And in my opinion, this system offered way more customization and personalization than the one we currently have where everyone uses the same rune page for a specific champion. When was the last time you saw Yasuo with a keystone other than Lethal Tempo?
Anyway, the old runes system required you to collect the in-game currency I’ll talk about below – Influence Points or IP. You could use IP to buy rune pages and runes that you’d insert into the slots. This gave you lots of variations to play around with.
But the system wasn’t without its flaws. It was very “grindy” and new players had to sweat to collect enough IP (which was also used for buying new champions) to purchase a single rune page, then sweat some more to buy all the runes they actually needed. And there were 3 tiers of runes, with the strongest being way more expensive than the basic ones.
This system worked in combination with the old masteries system in League of Legends. But because it was so complex, Riot combined the two into the system we have nowadays – simply runes. The new system is also free which helps a lot when it comes to newer players.
But there are millions of players that loved the old runes and masteries systems!
4. League of Legends Legacy Cursor
The Legacy Cursor was a part of LoL for nearly a decade. Riot Games gave it a modern facelift in 2018 and replaced with the arrow one we had today. When that happened, I immediately toggled back to the old one – the new design just didn’t feel the same. And I prefer that one to this day.
The Legacy Cursor is not completely removed – you can actually toggle it on in the game’s settings. Not too many people are crazy about the Legacy Cursor but some never made the change. For instance, Faker still plays with the Legacy Cursor instead of the new one.
For many players, the new cursor lacks the charm and distinctiveness of the old one. And I can’t blame them!
5. Tribunal System
The Tribunal System was Riot’s innovative approach to managing in-game toxicity and unsportsmanlike behavior. It was added in 2011 and it allowed players to review and judge reported cases of misconduct.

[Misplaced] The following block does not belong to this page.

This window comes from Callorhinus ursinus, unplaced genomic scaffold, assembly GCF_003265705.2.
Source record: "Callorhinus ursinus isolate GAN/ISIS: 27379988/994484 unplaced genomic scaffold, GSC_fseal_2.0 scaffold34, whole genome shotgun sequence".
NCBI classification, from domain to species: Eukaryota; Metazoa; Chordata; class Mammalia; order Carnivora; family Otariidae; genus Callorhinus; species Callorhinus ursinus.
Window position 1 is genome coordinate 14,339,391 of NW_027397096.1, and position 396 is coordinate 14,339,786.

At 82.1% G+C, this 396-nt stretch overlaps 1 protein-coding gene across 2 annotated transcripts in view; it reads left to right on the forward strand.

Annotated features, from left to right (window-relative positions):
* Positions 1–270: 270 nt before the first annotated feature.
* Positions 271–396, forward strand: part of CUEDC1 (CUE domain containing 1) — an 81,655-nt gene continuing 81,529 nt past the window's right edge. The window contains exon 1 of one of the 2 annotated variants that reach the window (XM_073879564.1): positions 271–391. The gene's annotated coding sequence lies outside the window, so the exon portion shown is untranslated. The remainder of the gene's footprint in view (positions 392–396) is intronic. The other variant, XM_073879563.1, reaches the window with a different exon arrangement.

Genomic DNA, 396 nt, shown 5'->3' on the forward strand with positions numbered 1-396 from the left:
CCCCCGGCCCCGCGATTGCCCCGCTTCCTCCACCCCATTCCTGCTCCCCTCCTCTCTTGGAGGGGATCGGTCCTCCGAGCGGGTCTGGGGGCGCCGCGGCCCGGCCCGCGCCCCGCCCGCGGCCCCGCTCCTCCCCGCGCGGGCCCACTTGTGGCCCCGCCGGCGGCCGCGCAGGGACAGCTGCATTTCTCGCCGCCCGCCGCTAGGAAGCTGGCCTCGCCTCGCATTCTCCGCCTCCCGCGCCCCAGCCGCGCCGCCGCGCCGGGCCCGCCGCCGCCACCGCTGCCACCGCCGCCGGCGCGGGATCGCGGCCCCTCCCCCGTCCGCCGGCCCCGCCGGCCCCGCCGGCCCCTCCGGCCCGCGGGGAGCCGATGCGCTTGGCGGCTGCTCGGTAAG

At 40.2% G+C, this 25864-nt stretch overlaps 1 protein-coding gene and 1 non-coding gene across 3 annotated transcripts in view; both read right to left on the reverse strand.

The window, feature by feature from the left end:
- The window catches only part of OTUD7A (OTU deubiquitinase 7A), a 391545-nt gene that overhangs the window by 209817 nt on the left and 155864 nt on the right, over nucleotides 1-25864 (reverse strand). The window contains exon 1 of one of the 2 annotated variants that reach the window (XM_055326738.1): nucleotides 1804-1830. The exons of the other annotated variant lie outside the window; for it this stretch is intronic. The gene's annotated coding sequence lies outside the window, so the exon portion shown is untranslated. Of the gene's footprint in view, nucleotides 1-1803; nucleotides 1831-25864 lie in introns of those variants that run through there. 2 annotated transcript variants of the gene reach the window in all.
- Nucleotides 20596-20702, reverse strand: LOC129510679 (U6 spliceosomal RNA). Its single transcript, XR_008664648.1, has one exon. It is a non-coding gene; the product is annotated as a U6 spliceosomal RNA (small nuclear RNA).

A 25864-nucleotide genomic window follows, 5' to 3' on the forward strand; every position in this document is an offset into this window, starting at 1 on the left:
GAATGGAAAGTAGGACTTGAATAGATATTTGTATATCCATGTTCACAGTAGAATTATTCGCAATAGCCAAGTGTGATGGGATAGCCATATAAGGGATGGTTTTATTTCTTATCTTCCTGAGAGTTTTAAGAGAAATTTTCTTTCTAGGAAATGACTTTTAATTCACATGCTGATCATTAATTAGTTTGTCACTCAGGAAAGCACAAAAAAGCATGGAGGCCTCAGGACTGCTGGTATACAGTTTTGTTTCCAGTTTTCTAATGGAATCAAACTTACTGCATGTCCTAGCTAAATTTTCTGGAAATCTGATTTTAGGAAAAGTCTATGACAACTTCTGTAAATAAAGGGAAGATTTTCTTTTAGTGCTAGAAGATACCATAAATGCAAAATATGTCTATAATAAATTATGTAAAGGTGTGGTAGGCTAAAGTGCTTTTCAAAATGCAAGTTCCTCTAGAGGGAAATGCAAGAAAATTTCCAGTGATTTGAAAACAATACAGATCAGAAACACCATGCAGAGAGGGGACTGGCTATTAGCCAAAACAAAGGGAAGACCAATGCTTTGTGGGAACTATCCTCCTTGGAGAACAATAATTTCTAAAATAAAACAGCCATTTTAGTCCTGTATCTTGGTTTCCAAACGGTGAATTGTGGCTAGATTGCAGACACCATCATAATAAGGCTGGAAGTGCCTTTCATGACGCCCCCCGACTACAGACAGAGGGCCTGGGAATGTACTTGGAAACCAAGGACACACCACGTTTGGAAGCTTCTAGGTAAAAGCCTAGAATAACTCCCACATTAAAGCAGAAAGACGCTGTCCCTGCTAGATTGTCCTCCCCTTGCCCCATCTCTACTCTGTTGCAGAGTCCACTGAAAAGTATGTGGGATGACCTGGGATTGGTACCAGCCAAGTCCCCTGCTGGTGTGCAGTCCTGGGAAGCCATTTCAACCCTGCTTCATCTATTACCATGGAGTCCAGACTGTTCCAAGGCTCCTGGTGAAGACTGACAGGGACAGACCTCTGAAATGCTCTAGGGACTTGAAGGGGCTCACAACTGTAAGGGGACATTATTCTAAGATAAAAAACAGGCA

In other words, the community played a huge role in shaping and maintaining a healthy gaming environment. It gave us a sense of responsibility and a feeling of connectedness. To this day, the Tribunal System is the most fair system Riot Games ever came up with for dealing with toxic players.
But there were downsides to this system too. It was slow, and the sheer volume of reports often resulted in cases taking a long time to be resolved. Due to these issues, Riot replaced the Tribunal with an automated system in 2014.
The new system proved to be faster and more efficient, but players lost the sense of community and involvement when it came to punishing toxicity and unsportsmanlike. It was like removing the jury from the courthouse.
I still remember one case I reviewed. A player was reported for toxicity but he wrote a huge apology in the post-game chat so I opted for a lighter punishment. It felt like the right thing to do. It feels good to this day.
6. Unique Champion Abilities
Truth be told, Riot Games have done an amazing job of coming up with unique mechanics and abilities for their champions. Throughout the years, they’ve added many unique abilities but they’ve also removed some for good.
For instance, old Mordekaiser’s ultimate ability to command a ghost of slain enemies was simply epic. You could take the enemy Taric’s ghost and heal your allies if you wanted to.
On the other hand, Mordekaiser could even possess the ghost of the slain dragon and take it to the enemy turrets to quickly take them down. In a game where there were no Rift Heralds, this was probably the best push there could ever be. But with Morde’s rework, this ability was completely removed.
Even though Riot Games proceed to launch new champions very frequently, most of them nowadays feel like combinations of a few older champions. Take Yone, for example. His abilities are a mix of Yasuo’s and Zed’s abilities. There’s nothing unique to him whatsoever.
I only hope that Riot Games explore these removed abilities and effects with future champions and reworks.